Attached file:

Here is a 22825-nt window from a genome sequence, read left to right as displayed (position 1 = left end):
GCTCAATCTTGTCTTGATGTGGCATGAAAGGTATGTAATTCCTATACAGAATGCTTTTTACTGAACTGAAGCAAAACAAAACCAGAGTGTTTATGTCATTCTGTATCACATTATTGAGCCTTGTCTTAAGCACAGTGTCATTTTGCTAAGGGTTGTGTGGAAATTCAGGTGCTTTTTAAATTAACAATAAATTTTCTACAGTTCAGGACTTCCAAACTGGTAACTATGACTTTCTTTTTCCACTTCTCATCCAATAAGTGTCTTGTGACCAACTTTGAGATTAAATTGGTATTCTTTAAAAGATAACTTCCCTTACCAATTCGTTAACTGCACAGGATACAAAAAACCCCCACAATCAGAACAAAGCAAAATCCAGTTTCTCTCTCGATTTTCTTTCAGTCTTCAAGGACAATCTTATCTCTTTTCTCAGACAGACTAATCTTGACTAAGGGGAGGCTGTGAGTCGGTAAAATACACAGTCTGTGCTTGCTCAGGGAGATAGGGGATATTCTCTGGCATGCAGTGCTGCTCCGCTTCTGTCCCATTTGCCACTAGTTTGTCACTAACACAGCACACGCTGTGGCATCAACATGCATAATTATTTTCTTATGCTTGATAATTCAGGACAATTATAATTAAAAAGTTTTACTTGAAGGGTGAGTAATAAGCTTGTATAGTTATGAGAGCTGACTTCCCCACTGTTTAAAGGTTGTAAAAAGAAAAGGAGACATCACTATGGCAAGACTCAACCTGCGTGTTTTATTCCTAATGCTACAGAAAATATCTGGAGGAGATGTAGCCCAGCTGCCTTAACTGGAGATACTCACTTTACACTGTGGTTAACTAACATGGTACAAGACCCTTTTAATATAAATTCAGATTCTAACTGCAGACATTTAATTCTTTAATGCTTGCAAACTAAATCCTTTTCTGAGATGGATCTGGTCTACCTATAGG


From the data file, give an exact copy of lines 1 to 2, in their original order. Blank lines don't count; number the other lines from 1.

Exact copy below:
Here is a 22825-nt window from a genome sequence, read left to right as displayed (position 1 = left end):
GCTCAATCTTGTCTTGATGTGGCATGAAAGGTATGTAATTCCTATACAGAATGCTTTTTACTGAACTGAAGCAAAACAAAACCAGAGTGTTTATGTCATTCTGTATCACATTATTGAGCCTTGTCTTAAGCACAGTGTCATTTTGCTAAGGGTTGTGTGGAAATTCAGGTGCTTTTTAAATTAACAATAAATTTTCTACAGTTCAGGACTTCCAAACTGGTAACTATGACTTTCTTTTTCCACTTCTCATCCAATAAGTGTCTTGTGACCAACTTTGAGATTAAATTGGTATTCTTTAAAAGATAACTTCCCTTACCAATTCGTTAACTGCACAGGATACAAAAAACCCCCACAATCAGAACAAAGCAAAATCCAGTTTCTCTCTCGATTTTCTTTCAGTCTTCAAGGACAATCTTATCTCTTTTCTCAGACAGACTAATCTTGACTAAGGGGAGGCTGTGAGTCGGTAAAATACACAGTCTGTGCTTGCTCAGGGAGATAGGGGATATTCTCTGGCATGCAGTGCTGCTCCGCTTCTGTCCCATTTGCCACTAGTTTGTCACTAACACAGCACACGCTGTGGCATCAACATGCATAATTATTTTCTTATGCTTGATAATTCAGGACAATTATAATTAAAAAGTTTTACTTGAAGGGTGAGTAATAAGCTTGTATAGTTATGAGAGCTGACTTCCCCACTGTTTAAAGGTTGTAAAAAGAAAAGGAGACATCACTATGGCAAGACTCAACCTGCGTGTTTTATTCCTAATGCTACAGAAAATATCTGGAGGAGATGTAGCCCAGCTGCCTTAACTGGAGATACTCACTTTACACTGTGGTTAACTAACATGGTACAAGACCCTTTTAATATAAATTCAGATTCTAACTGCAGACATTTAATTCTTTAATGCTTGCAAACTAAATCCTTTTCTGAGATGGATCTGGTCTACCTATAGG